The Hunchback of Notre Dame: Watched As an Adult


by Angela Dahl (@AngelaDahling)

The last time I watched The Hunchback of Notre Dame, it was on VHS and I had a Quasimodo doll that  I got from Burger King. While I liked it as a kid, I didn’t go out of  my way to watch it over and over again, so here’s what I noticed while  watching it again on blu-ray for the first time in at least ten years.

1) Frollo is the creepiest Disney villain… ever.

Judge Claude Frollo is terrifying to me now because he’s not an evil  witch or gigantic demon; he’s a powerful man full of hatred and hypocrisy.  That’s a dangerous combination of character attributes. In his first  scene, he chases and kills a Gypsy woman in front of Notre Dame and  attempts to drown her baby (who ends up being Quasimodo). The archdeacon  stops him from drowning the baby and makes Frollo adopt Quasimodo to  atone for killing the woman. He does, but it’s hardly a healthy relationship.  He makes his “son” call him master. He teaches Quasimodo the ABCs  using words like “abomination, blasphemy, contrition,” etc. I will  say this though: I learned some major vocabulary words when I watched  this as a kid, I’m sure.

Frollo at one point says Gypsies “live outside the normal order”  and “their heathen ways inflame the people’s lowest instincts.”  This is basically the line of thought of anyone who opposes any human  rights, from woman’s rights to African-American’s rights to the gay  marriage controversy today. And speaking of women, Frollo hates women.  He lusts after Esmeralda, the pretty Gypsy dancer, and decides that  if he can’t have her she must burn to death. And he likes it when people  get whipped in the most painful way possible. So, future parents of  America, please teach your sons and daughters that the real villains,  the ones you should fear and want to fight against, are the ones like  Frollo who represent everything that is wrong with humanity.

2) Quasimodo is adorable

He’s no prince, but Quasi’s the hunchback of  my heart. His misshapen face beams with goodness and innocence. If Disney  decided to do a live-action version of this movie, they’d need to cast  Nicholas Hoult because that guy’s face could pull off adorable goodness  even in slightly monstrous make-up. Quasi even kinda walks like R in Warm Bodies. Make it happen, Disney. Quasimodo’s not just  a good guy; he’s THE good guy. Animals trust him, and Disney animals  always know which character is good or not (Snow White will never make  that mistake again). He sees the woman he loves make out with someone  else and gets his heart broken, and literally minutes later he rushes  to help her. He doesn’t even pause for a pint of ice cream or a lap  dance. That’s a good guy.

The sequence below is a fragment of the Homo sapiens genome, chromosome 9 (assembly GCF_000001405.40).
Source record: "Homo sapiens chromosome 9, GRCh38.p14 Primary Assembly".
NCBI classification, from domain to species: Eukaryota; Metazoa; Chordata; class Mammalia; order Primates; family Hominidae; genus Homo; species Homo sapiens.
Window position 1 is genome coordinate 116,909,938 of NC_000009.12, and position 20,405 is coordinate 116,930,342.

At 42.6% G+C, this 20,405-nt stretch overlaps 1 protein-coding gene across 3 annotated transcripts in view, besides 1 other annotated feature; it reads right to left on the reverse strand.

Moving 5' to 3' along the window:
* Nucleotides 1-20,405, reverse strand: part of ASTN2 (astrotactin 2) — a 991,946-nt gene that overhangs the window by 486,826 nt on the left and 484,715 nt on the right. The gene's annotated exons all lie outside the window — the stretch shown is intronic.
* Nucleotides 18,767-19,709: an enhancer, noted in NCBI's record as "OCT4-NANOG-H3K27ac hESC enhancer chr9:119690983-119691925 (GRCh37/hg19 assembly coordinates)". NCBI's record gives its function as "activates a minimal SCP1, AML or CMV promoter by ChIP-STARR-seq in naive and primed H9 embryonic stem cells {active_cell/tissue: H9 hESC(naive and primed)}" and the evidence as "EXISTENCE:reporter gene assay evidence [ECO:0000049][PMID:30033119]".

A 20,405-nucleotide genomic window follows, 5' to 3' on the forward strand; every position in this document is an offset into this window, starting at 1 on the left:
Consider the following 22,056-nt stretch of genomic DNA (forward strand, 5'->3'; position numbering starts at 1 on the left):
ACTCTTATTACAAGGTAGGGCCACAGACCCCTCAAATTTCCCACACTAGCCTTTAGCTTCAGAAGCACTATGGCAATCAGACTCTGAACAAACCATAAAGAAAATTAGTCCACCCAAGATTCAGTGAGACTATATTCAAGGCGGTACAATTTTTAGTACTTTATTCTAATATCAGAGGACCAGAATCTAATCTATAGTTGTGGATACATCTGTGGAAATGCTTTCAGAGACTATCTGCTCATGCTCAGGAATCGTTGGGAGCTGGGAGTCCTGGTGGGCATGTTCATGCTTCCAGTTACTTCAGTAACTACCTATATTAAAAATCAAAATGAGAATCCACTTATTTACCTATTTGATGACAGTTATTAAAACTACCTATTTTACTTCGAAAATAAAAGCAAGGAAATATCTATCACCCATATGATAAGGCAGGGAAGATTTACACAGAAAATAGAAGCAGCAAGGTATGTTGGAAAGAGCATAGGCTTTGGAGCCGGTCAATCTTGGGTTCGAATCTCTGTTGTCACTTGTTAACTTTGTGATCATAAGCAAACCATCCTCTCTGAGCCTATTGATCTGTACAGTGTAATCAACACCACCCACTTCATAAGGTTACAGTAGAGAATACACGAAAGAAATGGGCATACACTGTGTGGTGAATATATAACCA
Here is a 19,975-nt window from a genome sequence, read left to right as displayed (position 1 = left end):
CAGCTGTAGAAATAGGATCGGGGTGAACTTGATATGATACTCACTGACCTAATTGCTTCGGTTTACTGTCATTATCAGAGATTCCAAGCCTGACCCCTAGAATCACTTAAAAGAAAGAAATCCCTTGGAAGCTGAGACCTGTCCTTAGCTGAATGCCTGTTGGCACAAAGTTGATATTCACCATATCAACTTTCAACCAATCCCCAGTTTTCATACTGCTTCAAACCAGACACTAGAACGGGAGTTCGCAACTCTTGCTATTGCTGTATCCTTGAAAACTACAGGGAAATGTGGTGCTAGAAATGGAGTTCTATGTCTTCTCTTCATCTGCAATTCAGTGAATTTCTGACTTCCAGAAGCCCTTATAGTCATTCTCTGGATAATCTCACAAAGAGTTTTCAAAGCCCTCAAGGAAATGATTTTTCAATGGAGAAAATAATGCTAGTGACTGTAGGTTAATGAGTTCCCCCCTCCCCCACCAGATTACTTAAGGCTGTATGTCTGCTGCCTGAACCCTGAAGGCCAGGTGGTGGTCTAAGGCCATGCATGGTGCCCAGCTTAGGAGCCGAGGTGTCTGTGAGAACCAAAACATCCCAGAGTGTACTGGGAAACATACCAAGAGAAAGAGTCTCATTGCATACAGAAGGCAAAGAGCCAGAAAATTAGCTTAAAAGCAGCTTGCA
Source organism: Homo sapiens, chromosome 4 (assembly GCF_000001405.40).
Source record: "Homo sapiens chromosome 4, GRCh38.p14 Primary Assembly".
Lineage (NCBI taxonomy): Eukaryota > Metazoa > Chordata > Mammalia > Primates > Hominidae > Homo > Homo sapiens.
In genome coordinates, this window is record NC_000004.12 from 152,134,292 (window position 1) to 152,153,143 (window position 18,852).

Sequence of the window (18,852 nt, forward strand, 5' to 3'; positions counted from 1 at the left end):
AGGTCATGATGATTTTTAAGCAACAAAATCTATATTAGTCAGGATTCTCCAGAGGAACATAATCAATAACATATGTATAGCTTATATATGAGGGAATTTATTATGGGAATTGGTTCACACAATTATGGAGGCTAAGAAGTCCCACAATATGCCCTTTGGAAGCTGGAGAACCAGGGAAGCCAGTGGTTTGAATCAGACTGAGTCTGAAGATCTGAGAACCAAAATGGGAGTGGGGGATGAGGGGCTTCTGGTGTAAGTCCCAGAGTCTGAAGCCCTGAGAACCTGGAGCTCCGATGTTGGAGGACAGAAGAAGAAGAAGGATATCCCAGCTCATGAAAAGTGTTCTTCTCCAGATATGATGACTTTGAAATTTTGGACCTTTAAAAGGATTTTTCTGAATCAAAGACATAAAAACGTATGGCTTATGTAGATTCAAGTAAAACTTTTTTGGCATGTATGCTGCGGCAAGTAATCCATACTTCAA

3) Quasimodo is Rapunzel

Has anyone else ever noticed  the similarities between these two characters? Both are stuck in towers  and turn to art as a creative outlet for loneliness. Both have one authoritative  parental figure that lies about their origins and about people’s motivations.  Both have friends that only they can talk to and who are their only  companions in their captivity. Both befriend trickster characters and  fall in love with them. Quasimodo’s love life doesn’t work out quite  the same as Rapunzel’s, but at least he’s got good company with the  three gargoyles that are essentially Sophia Petrillo, Curly, and Frasier.  He’ll be all right until the sequel (in which he apparently gets a love  interest? I’m usually wary of Disney sequels, but I may have to watch  it).

4) No matter what you do, “Out  There” will get stuck in your head.

Alan Menken did the music  for The Hunchback of Notre Dame (the packaging for the blu-ray  makes sure you’re aware of this), and his music always manages to burrow  its way into your brain. “Out There,” Quasimodo’s I-want-adventure-in-the-great-wide-somewhere-part-of-your-world-song,  is uplifting and great to sing along to. The song begins with Frollo  and his command to “stay in here,” which juxtaposes nicely with  Quasimodo’s desire to be “out there.”  Tom Hulce was both the speaking  and singing voice of Quasimodo, and he really did a fantastic job. Just  try not to get it stuck in your head. Try.

5) The Hunchback and the Last  Crusade

There’s a lot of commentary  about religion in this movie, which is surprising considering this came  out during the Disney renaissance with The Little Mermaid, Aladdin, and Beauty and the Beast, none of which had as dark  tones as this movie. To start, Quasimodo’s plain wooden cup looks like  the Holy Grail from Indiana Jones and the Last  Crusade. Does that make him a savior/Jesus-type  figure? He does save Esmeralda by superhumanly breaking his chains and  knocking down pillars and then holds her over his head yelling “SANCTUARYYYY!”  This may be more Hulk than Jesus, but Quasimodo’s personality, I think,  has some comparable qualities. He’s kind, helps others, and loves other  people who may hate him. That’s kind of Jesus-y, right? The “God Help  the Outcasts” song sung by Esmeralda urges people to be unselfish  and tolerant as seen by the last line, “Please help my people, the  poor and downtrodden/ I thought we all were the children of God.” Frollo’s  fiery fall to his death clutching a stone gargoyle head is also pretty  biblical. And well-deserved (see point 1).

One final thing that I forgot  about until I rewatched it is this gem of a gag.

Dang it.

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